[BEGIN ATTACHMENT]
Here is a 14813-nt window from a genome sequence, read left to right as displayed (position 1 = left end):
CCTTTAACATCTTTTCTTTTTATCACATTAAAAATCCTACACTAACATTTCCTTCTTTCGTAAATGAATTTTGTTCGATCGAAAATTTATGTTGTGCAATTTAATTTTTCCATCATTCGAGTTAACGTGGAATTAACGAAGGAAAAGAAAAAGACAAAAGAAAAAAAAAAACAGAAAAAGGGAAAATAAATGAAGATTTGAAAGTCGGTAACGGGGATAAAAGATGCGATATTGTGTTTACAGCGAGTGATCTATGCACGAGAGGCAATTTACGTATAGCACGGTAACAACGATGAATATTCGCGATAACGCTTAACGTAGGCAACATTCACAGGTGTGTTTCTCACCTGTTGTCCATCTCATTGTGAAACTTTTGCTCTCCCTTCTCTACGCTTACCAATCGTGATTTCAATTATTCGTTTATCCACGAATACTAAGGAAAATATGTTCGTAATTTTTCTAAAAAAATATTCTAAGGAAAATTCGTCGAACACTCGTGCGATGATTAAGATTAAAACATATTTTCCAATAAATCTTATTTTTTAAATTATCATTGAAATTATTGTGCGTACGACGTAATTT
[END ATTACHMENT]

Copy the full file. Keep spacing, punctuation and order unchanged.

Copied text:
Here is a 14813-nt window from a genome sequence, read left to right as displayed (position 1 = left end):
CCTTTAACATCTTTTCTTTTTATCACATTAAAAATCCTACACTAACATTTCCTTCTTTCGTAAATGAATTTTGTTCGATCGAAAATTTATGTTGTGCAATTTAATTTTTCCATCATTCGAGTTAACGTGGAATTAACGAAGGAAAAGAAAAAGACAAAAGAAAAAAAAAAACAGAAAAAGGGAAAATAAATGAAGATTTGAAAGTCGGTAACGGGGATAAAAGATGCGATATTGTGTTTACAGCGAGTGATCTATGCACGAGAGGCAATTTACGTATAGCACGGTAACAACGATGAATATTCGCGATAACGCTTAACGTAGGCAACATTCACAGGTGTGTTTCTCACCTGTTGTCCATCTCATTGTGAAACTTTTGCTCTCCCTTCTCTACGCTTACCAATCGTGATTTCAATTATTCGTTTATCCACGAATACTAAGGAAAATATGTTCGTAATTTTTCTAAAAAAATATTCTAAGGAAAATTCGTCGAACACTCGTGCGATGATTAAGATTAAAACATATTTTCCAATAAATCTTATTTTTTAAATTATCATTGAAATTATTGTGCGTACGACGTAATTT